Yesterday I was describing how we are God’s bricks. But we have never been put into place in His building. But I told you how Paul wasn’t afraid to be a model for us. He told the Philippians, “Practice what you’ve learned and received from me, what you heard and saw me do. Then the God who gives this peace will be with you” (Philippians 4:9). And although it is not very democratic, it does lead to the construction of a strong building.
But you see, the reason it works is because it is based on multiplication. Take a parent of four children. They in turn have four children of their own; who have four children of their own; who then have four of their own; etc., etc. How in the world could the original parents take care of such a large family? They can’t. Each of the children take care of their own four, right? In fact, if my parents tried to step in take control of raising our kids, I think there would have been big problems.
Well, we don’t have such a multiplication system in the church. The poor pastor has to take care of everybody, and that is the problem. In order to grow, expand, and build bricks into a building, we have to do something about that. We must make disciples out of people so they can make disciples of more people. We must become fathers, not orphanage directors.
Even Jesus did it this way. He took care of only twelve. Matthew 9:36 says, “When he saw the crowds, he felt sorry for them. They were troubled and helpless like sheep without a shepherd.”
Now wait a minute. Wasn’t He the “good Shepherd?” Yes, He was. However, a shepherd cannot take care of an unlimited number of sheep—not even Jesus. If he couldn’t make more than twelve disciples at a time, how can I?
Well, because Jesus was able to place them in the building as He saw fit. When He left, they knew what to do: Go and make disciples of others just as Jesus had done with them. So, following His lead, they went and began teaching and sharing from house to house in small units. We don’t do that anymore in the modern church. We get everybody together on Sundays in the orphanage dining hall and say, “Alright — everybody open your mouth! Here comes the food.” Then we dismiss them until next week.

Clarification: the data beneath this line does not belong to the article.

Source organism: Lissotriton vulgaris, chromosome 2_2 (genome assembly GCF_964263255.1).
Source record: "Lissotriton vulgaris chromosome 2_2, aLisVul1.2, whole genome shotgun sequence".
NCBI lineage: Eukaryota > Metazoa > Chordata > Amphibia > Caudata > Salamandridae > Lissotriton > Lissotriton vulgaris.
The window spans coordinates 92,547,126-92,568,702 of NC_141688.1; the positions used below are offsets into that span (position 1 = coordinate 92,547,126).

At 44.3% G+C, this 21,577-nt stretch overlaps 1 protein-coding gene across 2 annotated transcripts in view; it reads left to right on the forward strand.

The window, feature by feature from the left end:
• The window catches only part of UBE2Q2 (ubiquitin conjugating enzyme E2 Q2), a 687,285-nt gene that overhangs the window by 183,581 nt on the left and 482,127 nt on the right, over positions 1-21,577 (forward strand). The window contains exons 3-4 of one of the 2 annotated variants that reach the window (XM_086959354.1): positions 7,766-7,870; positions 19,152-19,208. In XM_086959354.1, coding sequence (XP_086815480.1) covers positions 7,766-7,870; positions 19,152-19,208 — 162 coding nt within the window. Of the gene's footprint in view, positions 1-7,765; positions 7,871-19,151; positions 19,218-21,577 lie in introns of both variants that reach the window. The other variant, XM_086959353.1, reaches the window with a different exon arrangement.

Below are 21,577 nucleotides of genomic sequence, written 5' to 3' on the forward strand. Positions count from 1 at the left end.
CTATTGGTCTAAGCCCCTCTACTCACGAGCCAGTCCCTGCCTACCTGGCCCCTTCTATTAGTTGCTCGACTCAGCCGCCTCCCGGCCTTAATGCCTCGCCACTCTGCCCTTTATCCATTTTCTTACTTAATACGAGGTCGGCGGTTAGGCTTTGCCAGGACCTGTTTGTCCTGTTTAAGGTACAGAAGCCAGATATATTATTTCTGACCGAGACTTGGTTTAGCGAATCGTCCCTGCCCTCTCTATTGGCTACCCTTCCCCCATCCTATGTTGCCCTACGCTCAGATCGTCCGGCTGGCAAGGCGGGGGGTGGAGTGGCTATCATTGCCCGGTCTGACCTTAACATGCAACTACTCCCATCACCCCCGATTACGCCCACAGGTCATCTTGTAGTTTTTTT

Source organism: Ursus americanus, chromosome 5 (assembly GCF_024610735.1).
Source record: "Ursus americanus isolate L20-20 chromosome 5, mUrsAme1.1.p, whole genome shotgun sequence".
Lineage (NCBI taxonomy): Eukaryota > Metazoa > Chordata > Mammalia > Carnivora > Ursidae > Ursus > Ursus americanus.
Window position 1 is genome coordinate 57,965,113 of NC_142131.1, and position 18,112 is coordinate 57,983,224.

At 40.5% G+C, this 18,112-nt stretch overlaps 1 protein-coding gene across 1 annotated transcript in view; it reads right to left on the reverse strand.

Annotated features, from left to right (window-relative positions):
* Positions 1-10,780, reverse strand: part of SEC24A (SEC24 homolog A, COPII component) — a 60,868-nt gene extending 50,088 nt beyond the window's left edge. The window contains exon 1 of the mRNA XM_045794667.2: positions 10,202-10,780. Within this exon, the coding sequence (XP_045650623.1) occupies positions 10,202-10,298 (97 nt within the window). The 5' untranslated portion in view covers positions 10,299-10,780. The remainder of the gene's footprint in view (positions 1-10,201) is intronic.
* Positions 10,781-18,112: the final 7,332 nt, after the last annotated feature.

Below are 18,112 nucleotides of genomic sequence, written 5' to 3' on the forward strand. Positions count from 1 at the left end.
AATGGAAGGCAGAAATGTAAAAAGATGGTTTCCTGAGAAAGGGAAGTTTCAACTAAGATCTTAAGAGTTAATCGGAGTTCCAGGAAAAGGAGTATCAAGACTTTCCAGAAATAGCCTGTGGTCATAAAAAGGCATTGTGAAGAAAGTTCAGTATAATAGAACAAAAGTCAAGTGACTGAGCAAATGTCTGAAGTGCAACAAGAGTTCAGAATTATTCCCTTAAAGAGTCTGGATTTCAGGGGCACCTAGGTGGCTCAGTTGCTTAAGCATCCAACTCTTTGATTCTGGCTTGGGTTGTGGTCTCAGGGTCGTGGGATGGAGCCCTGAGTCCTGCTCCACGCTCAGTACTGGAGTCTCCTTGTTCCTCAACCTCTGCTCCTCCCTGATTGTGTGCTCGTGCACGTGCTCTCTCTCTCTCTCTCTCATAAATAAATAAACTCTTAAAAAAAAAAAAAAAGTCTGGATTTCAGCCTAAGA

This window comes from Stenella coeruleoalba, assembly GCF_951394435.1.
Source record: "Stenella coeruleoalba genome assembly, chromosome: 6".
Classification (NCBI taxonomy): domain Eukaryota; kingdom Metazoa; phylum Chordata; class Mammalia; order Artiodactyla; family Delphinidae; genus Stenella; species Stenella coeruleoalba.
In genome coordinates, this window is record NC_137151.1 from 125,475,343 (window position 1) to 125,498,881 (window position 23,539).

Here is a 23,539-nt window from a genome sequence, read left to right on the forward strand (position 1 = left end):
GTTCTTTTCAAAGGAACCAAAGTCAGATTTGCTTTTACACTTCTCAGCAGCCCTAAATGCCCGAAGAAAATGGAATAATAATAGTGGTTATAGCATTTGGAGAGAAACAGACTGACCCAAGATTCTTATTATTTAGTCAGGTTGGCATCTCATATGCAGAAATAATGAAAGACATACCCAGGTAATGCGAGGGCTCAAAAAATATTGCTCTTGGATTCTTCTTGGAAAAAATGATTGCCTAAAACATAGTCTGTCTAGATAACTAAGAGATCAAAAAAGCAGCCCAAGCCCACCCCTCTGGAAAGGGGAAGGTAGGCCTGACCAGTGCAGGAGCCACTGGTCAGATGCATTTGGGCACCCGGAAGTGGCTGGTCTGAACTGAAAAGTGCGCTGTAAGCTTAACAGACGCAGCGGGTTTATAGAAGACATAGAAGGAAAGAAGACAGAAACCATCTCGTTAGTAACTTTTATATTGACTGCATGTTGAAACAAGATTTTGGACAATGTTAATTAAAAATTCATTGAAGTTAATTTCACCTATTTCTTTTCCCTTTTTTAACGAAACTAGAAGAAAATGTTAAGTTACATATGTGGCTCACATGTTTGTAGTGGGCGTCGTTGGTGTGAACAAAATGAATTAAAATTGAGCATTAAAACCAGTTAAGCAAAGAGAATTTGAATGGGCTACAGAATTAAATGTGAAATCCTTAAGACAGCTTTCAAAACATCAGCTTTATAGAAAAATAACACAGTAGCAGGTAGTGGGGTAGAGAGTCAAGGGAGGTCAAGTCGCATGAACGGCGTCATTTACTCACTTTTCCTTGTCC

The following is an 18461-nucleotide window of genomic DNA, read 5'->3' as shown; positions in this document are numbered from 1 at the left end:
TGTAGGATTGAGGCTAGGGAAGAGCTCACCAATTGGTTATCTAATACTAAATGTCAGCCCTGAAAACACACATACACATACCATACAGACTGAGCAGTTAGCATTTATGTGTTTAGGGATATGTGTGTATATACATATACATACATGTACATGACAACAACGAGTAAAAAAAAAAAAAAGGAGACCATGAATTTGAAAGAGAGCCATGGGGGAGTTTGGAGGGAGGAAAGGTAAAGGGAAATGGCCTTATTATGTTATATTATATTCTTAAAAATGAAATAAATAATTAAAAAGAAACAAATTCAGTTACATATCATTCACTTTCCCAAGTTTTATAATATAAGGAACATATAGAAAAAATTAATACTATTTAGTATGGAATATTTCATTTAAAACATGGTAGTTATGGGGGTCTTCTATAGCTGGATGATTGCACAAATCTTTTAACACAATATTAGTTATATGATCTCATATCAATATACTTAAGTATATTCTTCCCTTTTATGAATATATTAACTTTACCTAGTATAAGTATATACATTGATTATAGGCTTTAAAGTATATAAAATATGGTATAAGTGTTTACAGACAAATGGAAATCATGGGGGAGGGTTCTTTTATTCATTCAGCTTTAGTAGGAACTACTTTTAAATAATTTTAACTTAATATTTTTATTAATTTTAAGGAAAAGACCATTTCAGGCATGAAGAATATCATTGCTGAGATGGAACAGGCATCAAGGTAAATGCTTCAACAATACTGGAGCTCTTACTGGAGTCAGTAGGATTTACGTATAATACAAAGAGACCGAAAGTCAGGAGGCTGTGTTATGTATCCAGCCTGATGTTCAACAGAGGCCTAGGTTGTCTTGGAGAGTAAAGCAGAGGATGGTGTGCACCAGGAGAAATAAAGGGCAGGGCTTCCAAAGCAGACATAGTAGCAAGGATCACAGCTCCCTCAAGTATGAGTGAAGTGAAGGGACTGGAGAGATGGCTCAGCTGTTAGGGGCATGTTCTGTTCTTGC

That is no way to feed children. We have to take each one in our arms, one by one, and put the bottle in his mouth. As he grows he will be able to handle it more for himself, and eventually he will be able to help us prepare food for the younger ones—he has a growing place in the family. That is the ministry of edifying, building up—not care-taking.
Think of Ephesians 4:16. Speaking of Christ it says, “He makes the whole body fit together and unites it through the support of every joint. As each and every part does its job, he makes the body grow so that it builds itself up in love.”
Very simply, if the members are not fitted and held together, they are not a body. They are simply an assortment of limbs. Ouch!
With these Morning Messages, I take you on guided tours to, as Bunyan described, the Celestial City. At times we linger at corners familiar and unseen. And explore the depths of our faith along the way.
The trail is long, but there’s no hurry. Though we do need to stock up on supplies for the way, and that’s where I need your help. If you enjoy these messages, please consider becoming a contributing member of this tour group. It will be very much appreciated.